Changes in eating attitudes and behaviours in a sample of female university students studying health degrees: a 12-months follow-up study.
© Rocks et al. 2015
Published: 23 November 2015
It remains unclear if studying a health-related degree alters an individual's eating attitudes and diet-related behaviours. This study explored changes in eating attitudes and behaviours in 36 female students (mean age 28.6 ±10.0 years) enrolled in health degrees (Nutrition and Dietetics, n=26; Occupational Therapy, n=10) over a year of their undergraduate studies. Participants were asked to complete several self-reported questionnaires, including the Eating Attitudes Test (EAT-26), the Three-Factor Eating Questionnaire (TFEQ-R18), the Rosenberg's Self-Esteem Scale, and the Body Shape Questionnaire (BSQ-8D) that assessed their demographic, anthropometric, dietary, body satisfaction and self-esteem related characteristics in September-October 2013 and again 12 months later. Results suggest a significant decrease in eating disorder risk and body dissatisfaction, with an increase in self-esteem. However, the participants' weight, cognitive restraint, uncontrolled eating and emotional eating remained stable. The associations between the explored characteristics will be presented on a group and individual level. Possible directions for future research in this population will be outlined.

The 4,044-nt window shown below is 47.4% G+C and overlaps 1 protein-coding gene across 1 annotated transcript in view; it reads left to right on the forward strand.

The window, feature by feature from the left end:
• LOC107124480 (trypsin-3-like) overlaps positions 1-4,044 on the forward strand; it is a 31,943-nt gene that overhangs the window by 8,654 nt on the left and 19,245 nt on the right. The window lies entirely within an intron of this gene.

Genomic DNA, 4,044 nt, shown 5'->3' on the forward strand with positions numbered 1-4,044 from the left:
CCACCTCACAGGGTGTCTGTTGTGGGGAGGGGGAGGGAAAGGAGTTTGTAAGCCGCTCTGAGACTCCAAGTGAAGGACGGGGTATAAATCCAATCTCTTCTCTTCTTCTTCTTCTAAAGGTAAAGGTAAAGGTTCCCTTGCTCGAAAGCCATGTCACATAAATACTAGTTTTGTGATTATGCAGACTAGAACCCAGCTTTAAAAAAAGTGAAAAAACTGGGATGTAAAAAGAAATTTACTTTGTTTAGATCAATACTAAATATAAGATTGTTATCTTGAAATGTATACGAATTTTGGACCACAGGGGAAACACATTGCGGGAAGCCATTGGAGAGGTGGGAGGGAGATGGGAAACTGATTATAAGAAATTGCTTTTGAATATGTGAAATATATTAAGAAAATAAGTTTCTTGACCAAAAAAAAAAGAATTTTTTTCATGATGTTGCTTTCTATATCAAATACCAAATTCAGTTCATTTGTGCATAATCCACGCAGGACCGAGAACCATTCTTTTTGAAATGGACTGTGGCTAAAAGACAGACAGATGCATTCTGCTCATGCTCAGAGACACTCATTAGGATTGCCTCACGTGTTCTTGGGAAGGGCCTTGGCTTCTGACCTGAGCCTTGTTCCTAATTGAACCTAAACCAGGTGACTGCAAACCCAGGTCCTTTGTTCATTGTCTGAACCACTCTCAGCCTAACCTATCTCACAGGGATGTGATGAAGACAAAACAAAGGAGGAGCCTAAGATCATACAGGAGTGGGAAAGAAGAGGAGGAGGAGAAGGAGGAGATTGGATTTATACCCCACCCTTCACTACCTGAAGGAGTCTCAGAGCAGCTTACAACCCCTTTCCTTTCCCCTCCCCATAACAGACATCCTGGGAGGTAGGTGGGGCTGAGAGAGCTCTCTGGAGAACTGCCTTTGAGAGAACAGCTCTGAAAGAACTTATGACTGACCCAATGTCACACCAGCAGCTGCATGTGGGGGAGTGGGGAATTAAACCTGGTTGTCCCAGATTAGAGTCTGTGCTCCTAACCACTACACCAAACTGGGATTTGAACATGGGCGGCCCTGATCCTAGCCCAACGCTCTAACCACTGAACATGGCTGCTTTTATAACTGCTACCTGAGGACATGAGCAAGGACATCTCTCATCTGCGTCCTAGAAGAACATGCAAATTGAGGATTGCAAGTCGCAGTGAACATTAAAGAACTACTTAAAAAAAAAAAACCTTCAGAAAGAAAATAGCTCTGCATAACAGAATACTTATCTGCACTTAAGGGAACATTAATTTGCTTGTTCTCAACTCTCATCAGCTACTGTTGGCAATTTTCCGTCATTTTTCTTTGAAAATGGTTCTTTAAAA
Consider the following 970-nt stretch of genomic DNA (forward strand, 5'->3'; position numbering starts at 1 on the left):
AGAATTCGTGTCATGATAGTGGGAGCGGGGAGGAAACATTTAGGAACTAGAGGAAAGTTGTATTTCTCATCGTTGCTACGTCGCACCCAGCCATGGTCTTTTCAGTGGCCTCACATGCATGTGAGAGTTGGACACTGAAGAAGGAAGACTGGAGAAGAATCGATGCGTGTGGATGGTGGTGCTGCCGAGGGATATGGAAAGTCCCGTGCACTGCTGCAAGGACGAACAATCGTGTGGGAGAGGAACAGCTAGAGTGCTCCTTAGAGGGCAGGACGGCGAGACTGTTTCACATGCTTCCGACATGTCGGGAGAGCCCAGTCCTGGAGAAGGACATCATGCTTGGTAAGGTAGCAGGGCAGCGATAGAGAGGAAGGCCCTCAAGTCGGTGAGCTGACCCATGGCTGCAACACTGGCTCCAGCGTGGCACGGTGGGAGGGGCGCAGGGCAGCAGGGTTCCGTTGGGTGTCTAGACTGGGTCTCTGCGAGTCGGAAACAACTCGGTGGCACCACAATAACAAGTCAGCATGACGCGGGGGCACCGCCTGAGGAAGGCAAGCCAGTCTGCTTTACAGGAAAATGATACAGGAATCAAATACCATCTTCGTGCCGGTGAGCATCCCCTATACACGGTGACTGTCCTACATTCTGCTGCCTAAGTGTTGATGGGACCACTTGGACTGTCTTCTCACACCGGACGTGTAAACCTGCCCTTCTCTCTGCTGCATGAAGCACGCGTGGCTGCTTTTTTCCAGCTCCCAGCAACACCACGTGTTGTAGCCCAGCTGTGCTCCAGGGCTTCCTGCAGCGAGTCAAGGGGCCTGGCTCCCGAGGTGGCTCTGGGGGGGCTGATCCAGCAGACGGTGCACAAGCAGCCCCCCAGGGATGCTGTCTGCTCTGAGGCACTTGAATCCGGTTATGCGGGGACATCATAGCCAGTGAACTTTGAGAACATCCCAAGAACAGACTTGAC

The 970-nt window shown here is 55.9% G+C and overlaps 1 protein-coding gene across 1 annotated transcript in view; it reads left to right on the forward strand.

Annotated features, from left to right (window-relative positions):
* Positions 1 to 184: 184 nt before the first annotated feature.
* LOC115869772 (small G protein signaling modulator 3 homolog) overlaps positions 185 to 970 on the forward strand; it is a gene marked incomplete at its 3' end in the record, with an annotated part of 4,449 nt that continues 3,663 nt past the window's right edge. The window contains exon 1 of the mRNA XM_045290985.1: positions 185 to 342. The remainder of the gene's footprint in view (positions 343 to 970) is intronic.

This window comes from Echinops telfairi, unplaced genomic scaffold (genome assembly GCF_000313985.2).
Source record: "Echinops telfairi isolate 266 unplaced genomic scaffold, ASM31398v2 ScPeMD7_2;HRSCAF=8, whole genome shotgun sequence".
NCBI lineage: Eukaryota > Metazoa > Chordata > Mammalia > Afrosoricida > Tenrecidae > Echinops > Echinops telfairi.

This article is published under license to BioMed Central Ltd. This is an Open Access article distributed under the terms of the Creative Commons Attribution License (http://creativecommons.org/licenses/by/4.0), which permits unrestricted use, distribution, and reproduction in any medium, provided the original work is properly cited. The Creative Commons Public Domain Dedication waiver (http://creativecommons.org/publicdomain/zero/1.0/) applies to the data made available in this article, unless otherwise stated.